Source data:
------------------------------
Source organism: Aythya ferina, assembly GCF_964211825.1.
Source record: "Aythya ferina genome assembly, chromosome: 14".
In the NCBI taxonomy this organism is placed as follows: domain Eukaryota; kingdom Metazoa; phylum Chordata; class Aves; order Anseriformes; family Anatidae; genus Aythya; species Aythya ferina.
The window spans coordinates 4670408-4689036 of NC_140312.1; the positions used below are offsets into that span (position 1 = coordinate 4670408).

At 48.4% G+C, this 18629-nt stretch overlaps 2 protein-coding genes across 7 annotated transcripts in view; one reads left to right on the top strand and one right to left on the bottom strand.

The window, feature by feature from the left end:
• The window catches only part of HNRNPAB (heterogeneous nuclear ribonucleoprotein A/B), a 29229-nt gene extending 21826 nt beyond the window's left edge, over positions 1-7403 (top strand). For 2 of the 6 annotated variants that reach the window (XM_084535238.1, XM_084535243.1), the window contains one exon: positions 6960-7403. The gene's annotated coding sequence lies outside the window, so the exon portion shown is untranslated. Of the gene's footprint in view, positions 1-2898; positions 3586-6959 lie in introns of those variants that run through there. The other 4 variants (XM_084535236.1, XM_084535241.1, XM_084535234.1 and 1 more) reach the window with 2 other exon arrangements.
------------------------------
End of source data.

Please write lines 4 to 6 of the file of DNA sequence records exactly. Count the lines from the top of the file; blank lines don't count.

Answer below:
The window spans coordinates 4670408-4689036 of NC_140312.1; the positions used below are offsets into that span (position 1 = coordinate 4670408).

At 48.4% G+C, this 18629-nt stretch overlaps 2 protein-coding genes across 7 annotated transcripts in view; one reads left to right on the top strand and one right to left on the bottom strand.

The window, feature by feature from the left end: